Intimate partner violence – This is also not a direct violence. It is caused due to exposure to violence afflicted on his or her family members, loved ones or caregivers. This may be accompanied by direct physical and emotional abuse of the child. The results of these would include behavioral disorders, psychological distress; difficulties related to social interaction and disorganized attachment. These children may also suffer from long term mental health issues.

Medical trauma (Pediatric Medical Traumatic Stress) – comprises responses of children (and their families) to pain, injury, and illnesses of serious kind, medical procedures, and invasive / frightening treatment experiences.  In short, it is a response to a single or multiple medical events.

Physical abuse – comprises physical injury or trauma caused by hitting, beating, slapping etc. Injuries range from bruises to broken bones, fractures to even death, cognitive or intellectual disabilities, deficits in social skills, PTSD, severe aggression, anxiety, suicidal behavior, low self esteem, trust issues, anger, depression, substance abuse, interpersonal difficulties and other psychiatric disorders.

Refugee trauma – childhood trauma related to refugee situation may be due to displacement, transitions or resettlement and is also related to war, violence or persecution related trauma which would impact the child’s mental health immensely. Behavioral problems, PDSD, mood disorders, adjustment difficulties and anxiety disorders are a few outcomes of such trauma.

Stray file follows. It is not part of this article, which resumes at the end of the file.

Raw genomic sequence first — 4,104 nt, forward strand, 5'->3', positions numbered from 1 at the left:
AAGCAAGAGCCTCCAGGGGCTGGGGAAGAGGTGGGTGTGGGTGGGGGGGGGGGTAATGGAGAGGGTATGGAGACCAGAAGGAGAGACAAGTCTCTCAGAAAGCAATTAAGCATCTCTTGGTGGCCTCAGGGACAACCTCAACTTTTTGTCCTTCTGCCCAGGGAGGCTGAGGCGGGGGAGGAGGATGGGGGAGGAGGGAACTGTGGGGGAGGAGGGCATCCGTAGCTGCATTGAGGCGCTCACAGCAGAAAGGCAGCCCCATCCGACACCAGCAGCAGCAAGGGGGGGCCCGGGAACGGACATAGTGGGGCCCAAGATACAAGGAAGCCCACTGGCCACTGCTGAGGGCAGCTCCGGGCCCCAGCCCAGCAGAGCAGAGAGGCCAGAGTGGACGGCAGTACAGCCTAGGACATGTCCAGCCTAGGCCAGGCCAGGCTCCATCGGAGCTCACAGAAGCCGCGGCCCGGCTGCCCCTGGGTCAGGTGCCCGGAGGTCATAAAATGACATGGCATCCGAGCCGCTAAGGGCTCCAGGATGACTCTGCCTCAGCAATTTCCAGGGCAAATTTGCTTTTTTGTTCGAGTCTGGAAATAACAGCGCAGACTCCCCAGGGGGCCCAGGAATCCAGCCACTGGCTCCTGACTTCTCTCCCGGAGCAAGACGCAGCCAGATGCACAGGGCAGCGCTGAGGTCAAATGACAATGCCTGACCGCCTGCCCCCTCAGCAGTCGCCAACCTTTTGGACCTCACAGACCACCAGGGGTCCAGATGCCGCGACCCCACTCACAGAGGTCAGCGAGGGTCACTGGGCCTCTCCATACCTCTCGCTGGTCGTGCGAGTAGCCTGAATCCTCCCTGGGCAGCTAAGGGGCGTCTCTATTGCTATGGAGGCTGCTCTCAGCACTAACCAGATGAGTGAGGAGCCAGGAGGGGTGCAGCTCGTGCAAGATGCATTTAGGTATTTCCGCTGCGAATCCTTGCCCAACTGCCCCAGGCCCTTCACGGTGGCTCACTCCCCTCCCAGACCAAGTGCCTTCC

Separation trauma – Separation for a long time from loved ones or caregivers can be extremely painful and traumatic to a child. Separation trauma is a disturbance in an attachment relationship. This disrupts neurological development. It can also lead to death.

Sexual abuse trauma – child sexual abuse is yet another common cause for childhood trauma. 

Traumatic grief – In this the child will not be able to cope up with daily life due to trauma related grief.

What happens when childhood trauma is not addressed / treated?

Childhood trauma should be promptly addressed. If not treated the unresolved issues related to traumatic experiences will take deep root and can be experienced for long term.

The possibility of preventing untoward / negative consequences related to trauma shall be limited in untreated cases. Example – studies have shown greater glucocorticoid resistance which is usually associated with depression in people with untreated childhood trauma.

How to help the children who have experienced ‘childhood trauma’ (and PTSD)?

How to help the child?

The first step in helping the child who has undergone traumatic experiences / events is to take him or her to a pediatrician to assess the symptoms and to rule out a physical or medical illness. Once the physical causes are addressed, the parent or caregiver should seek out mental health services to support the child. Child and adolescent counselors may be the game changers here. Even among the mental health provider sit is better to find someone who really has expertise in trauma-informed care specializing in children and adolescents.

Below mentioned are important ‘child help’ tips –

  • Social support is the key strategy to reduce the impact of traumatic experiences which had occurred during childhood. The goal of such support is also to reduce the idea of suicide in these individuals.
  • Encourage – counseling and discussion should be held with children needing help and the child should be encouraged to talk and emote.
  • Help – the child should be helped and made to understand that what they are undergoing is not their fault.